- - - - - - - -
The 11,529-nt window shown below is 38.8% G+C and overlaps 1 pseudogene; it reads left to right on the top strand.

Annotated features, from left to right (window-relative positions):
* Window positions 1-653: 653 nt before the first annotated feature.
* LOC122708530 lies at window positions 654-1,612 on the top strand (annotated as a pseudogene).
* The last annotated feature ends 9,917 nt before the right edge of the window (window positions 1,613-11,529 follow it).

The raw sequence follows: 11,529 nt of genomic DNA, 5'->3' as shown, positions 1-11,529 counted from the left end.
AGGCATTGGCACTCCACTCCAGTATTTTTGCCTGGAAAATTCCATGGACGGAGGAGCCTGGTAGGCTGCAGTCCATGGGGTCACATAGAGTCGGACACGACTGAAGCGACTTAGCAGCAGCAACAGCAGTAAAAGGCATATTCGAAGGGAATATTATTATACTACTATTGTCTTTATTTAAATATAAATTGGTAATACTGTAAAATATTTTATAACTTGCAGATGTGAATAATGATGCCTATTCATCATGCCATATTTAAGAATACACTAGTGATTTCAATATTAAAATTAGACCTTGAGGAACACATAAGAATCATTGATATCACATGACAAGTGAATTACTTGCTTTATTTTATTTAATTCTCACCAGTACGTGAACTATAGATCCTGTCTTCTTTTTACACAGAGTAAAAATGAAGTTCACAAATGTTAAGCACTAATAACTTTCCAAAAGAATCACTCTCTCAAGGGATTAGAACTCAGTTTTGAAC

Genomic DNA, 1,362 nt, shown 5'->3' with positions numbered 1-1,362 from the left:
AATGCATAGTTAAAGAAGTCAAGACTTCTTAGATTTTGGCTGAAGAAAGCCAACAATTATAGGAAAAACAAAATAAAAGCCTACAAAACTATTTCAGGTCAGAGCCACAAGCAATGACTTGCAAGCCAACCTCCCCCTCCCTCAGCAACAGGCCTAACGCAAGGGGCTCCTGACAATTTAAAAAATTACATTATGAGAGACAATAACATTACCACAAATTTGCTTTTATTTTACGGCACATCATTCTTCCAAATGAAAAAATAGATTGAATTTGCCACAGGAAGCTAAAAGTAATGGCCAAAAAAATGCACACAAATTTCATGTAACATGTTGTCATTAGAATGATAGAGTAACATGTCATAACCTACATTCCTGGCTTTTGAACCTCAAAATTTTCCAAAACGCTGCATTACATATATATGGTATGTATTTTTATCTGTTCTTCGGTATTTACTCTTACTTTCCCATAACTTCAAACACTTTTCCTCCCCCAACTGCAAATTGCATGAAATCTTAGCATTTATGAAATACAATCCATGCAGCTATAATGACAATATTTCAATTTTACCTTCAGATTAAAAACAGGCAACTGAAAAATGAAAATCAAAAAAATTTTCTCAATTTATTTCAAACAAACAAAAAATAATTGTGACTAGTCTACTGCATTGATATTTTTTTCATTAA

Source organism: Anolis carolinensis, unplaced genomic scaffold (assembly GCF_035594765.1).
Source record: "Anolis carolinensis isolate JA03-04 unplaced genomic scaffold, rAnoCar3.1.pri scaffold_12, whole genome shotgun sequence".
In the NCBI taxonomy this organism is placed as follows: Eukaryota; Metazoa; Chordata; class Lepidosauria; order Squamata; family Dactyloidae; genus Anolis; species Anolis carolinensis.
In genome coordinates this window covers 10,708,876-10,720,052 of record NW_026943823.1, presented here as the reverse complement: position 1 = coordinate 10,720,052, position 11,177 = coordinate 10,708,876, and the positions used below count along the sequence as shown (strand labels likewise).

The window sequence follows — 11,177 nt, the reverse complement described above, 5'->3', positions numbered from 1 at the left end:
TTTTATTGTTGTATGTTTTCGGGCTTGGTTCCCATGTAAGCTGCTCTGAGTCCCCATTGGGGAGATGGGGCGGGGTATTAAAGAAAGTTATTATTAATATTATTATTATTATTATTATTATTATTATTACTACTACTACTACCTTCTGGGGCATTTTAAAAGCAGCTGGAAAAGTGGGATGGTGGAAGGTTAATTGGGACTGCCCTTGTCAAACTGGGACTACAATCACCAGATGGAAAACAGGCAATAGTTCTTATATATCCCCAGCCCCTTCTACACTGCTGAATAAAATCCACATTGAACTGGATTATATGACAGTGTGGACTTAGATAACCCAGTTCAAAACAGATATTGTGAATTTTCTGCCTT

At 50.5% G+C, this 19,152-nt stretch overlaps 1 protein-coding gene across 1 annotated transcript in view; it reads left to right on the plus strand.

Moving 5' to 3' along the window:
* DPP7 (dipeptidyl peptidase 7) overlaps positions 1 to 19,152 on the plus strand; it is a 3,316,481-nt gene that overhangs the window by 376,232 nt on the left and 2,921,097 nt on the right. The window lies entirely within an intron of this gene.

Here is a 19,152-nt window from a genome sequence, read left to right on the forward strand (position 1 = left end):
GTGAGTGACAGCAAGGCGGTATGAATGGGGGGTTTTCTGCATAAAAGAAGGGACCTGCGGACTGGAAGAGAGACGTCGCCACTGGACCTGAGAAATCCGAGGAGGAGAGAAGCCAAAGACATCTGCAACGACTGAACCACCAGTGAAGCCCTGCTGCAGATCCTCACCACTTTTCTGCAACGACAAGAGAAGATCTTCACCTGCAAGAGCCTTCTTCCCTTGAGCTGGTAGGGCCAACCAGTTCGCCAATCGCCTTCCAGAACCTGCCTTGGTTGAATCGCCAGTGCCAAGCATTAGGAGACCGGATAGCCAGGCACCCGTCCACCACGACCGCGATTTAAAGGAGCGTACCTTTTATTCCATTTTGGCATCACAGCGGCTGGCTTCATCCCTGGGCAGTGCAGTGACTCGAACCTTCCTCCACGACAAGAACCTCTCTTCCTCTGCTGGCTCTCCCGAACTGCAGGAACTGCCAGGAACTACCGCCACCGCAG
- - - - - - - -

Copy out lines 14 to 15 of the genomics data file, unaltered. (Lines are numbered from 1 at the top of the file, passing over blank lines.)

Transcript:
The window sequence follows — 11,177 nt, the reverse complement described above, 5'->3', positions numbered from 1 at the left end:
TTTTATTGTTGTATGTTTTCGGGCTTGGTTCCCATGTAAGCTGCTCTGAGTCCCCATTGGGGAGATGGGGCGGGGTATTAAAGAAAGTTATTATTAATATTATTATTATTATTATTATTATTATTATTACTACTACTACTACCTTCTGGGGCATTTTAAAAGCAGCTGGAAAAGTGGGATGGTGGAAGGTTAATTGGGACTGCCCTTGTCAAACTGGGACTACAATCACCAGATGGAAAACAGGCAATAGTTCTTATATATCCCCAGCCCCTTCTACACTGCTGAATAAAATCCACATTGAACTGGATTATATGACAGTGTGGACTTAGATAACCCAGTTCAAAACAGATATTGTGAATTTTCTGCCTT